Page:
But it's not just diamonds. About 15 per cent of the world's gold supply is provided by the 30 million workers in the global small-scale and artisanal mining industry. These miners are routinely exploited and vulnerable, unable to get an equitable price for their gold.

In recent years, there have been concerns about potential links between gold and unlawful armed conflict, such as civil wars and militia activity. To promote accountability, the World Gold Council has designed a conflict-free gold standard. This standard is designed to help companies provide assurance that their gold is free from the taint of war or corruption. The goal of the standard is to provide assurance to the gold consumers and other stakeholders that the gold they are purchasing is free from violent conflict or serious abuses or breaches of international law. Gold mining should be a source of economic and social development, not a way to fund violence and bloodshed. If we buy American gold we can be sure that we are not supporting any of the objectionable activities which happen so routinely overseas.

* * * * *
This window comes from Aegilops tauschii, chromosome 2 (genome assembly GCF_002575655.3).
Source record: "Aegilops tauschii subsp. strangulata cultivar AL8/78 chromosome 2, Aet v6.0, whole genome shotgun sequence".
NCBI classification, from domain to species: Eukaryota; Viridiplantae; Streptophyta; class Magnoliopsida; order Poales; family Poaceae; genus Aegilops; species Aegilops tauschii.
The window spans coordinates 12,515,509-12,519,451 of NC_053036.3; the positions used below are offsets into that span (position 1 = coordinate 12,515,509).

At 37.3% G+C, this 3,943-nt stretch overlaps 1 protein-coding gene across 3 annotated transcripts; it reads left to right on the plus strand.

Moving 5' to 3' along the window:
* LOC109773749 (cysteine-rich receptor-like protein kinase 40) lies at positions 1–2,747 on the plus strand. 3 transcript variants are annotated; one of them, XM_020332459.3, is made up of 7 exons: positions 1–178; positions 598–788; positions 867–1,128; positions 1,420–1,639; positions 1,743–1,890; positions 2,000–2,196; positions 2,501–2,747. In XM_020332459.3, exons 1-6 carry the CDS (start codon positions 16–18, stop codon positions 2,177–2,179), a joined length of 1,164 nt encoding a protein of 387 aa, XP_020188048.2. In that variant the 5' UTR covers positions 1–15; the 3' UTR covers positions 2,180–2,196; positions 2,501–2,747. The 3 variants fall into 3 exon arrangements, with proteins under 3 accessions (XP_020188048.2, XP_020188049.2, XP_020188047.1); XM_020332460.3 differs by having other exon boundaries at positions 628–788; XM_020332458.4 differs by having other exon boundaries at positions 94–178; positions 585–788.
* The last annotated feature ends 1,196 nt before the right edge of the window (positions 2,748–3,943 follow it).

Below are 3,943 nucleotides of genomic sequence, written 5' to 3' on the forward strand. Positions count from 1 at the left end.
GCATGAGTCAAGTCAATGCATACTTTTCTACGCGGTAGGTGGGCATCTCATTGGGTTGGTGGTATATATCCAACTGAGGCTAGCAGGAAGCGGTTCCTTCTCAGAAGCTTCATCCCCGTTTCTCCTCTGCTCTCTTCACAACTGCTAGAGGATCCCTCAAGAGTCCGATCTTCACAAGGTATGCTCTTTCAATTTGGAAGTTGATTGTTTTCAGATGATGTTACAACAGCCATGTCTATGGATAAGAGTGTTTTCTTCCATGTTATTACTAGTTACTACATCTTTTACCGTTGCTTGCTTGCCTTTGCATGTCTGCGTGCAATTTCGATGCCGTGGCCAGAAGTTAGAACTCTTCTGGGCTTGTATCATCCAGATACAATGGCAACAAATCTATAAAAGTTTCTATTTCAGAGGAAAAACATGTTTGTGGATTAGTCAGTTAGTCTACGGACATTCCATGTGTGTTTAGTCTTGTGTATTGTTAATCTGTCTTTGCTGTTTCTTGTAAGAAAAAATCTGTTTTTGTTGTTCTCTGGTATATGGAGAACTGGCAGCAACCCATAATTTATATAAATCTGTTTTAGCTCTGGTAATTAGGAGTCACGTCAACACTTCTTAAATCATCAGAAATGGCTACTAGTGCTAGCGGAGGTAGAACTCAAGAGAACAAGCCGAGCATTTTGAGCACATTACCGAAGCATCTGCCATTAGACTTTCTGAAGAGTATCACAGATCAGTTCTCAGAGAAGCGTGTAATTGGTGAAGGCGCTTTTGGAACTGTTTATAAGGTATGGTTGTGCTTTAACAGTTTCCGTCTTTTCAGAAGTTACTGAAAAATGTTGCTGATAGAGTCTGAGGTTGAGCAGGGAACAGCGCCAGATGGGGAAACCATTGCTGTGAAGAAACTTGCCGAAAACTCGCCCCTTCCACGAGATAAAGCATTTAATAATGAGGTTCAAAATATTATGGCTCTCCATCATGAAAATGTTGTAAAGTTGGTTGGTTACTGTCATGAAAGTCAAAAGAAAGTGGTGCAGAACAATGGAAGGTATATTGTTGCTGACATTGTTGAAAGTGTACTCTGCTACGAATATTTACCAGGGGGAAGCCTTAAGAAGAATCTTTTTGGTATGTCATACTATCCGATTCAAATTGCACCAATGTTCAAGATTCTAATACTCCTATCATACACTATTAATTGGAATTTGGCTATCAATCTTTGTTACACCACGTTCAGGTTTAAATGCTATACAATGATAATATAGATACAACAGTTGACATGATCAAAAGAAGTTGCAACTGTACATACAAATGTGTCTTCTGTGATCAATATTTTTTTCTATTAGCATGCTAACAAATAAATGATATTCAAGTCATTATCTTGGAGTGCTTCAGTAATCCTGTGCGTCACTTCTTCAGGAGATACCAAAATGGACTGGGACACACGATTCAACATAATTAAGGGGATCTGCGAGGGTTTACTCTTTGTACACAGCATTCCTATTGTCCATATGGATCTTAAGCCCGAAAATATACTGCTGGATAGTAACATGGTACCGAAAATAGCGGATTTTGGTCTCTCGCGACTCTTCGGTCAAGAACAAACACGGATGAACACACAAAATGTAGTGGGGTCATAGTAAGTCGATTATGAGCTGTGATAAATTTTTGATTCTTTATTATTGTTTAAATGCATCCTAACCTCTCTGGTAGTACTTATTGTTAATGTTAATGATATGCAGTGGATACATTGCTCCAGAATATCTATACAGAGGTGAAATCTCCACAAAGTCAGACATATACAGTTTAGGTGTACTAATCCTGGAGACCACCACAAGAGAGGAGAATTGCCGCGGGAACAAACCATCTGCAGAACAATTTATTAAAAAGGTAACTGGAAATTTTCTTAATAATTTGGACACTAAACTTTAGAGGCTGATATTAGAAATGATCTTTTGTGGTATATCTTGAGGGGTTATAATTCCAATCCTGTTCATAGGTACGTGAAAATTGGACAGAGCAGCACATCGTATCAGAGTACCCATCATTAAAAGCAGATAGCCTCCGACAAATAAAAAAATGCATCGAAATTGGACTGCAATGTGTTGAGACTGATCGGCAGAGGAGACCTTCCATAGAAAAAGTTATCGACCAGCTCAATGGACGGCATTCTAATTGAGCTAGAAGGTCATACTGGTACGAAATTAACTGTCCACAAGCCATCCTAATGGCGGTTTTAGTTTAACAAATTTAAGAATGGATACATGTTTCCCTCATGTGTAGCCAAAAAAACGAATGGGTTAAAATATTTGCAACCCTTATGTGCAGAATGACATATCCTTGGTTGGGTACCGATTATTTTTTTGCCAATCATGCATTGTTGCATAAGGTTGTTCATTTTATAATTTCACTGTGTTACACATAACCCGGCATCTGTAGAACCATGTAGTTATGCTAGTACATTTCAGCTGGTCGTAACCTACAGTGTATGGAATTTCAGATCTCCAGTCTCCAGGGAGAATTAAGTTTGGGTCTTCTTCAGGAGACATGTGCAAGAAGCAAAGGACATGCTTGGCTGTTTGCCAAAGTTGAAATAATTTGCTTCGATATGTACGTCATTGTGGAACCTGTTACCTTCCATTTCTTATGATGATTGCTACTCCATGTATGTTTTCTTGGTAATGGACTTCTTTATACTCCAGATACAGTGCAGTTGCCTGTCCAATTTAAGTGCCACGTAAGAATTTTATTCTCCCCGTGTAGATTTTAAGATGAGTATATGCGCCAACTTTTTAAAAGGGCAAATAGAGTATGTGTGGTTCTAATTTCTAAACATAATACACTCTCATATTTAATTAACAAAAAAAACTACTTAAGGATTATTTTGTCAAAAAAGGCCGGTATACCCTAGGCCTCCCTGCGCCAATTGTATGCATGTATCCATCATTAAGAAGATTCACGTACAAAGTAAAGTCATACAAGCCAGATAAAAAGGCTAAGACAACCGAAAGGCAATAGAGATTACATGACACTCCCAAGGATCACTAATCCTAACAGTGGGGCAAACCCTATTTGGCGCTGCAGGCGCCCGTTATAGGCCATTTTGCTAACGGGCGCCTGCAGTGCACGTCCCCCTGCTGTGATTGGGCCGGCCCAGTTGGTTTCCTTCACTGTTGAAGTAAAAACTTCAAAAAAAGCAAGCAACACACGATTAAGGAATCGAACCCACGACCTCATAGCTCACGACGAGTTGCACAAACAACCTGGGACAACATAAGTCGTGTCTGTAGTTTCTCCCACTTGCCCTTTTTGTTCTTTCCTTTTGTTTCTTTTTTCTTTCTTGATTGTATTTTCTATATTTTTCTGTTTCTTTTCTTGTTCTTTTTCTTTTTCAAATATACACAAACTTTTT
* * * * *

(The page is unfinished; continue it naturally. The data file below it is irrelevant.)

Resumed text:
Buying American gold would have the added advantage of making our domestic gold sell at a premium to foreign gold. It’s demand and supply. If we reject foreign gold and only buy gold produced and refined in America, we will create a price difference in the international precious metals market, resulting in two-tier pricing. We have a superior product, qualitatively, that deserves a premium.

Besides, Americans take healthy pride in our nation and independence. Relying on another country's gold production is counterintuitive to our sense of economic security. America, which was once a leader in the global gold market, is now facing stiff competition from other countries which don’t play by the same rules. We need to end our reliance on the exports of other countries and take back our independence by buying gold produced at home.